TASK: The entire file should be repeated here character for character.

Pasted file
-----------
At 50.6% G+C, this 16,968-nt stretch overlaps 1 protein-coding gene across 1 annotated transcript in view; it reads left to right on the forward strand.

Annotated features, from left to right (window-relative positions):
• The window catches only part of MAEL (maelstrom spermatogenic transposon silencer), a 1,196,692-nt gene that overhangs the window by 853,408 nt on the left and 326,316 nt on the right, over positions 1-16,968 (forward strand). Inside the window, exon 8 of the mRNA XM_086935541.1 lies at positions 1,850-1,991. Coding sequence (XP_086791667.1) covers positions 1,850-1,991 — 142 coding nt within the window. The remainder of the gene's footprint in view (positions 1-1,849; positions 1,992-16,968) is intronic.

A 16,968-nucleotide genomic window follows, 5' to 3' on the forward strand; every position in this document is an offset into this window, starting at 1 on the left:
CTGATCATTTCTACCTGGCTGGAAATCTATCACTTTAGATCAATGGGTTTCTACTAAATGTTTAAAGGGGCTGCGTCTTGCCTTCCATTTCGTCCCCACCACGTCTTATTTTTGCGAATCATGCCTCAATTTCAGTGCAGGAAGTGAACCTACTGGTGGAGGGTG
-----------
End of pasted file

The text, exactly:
At 50.6% G+C, this 16,968-nt stretch overlaps 1 protein-coding gene across 1 annotated transcript in view; it reads left to right on the forward strand.

Annotated features, from left to right (window-relative positions):
• The window catches only part of MAEL (maelstrom spermatogenic transposon silencer), a 1,196,692-nt gene that overhangs the window by 853,408 nt on the left and 326,316 nt on the right, over positions 1-16,968 (forward strand). Inside the window, exon 8 of the mRNA XM_086935541.1 lies at positions 1,850-1,991. Coding sequence (XP_086791667.1) covers positions 1,850-1,991 — 142 coding nt within the window. The remainder of the gene's footprint in view (positions 1-1,849; positions 1,992-16,968) is intronic.

A 16,968-nucleotide genomic window follows, 5' to 3' on the forward strand; every position in this document is an offset into this window, starting at 1 on the left:
CTGATCATTTCTACCTGGCTGGAAATCTATCACTTTAGATCAATGGGTTTCTACTAAATGTTTAAAGGGGCTGCGTCTTGCCTTCCATTTCGTCCCCACCACGTCTTATTTTTGCGAATCATGCCTCAATTTCAGTGCAGGAAGTGAACCTACTGGTGGAGGGTG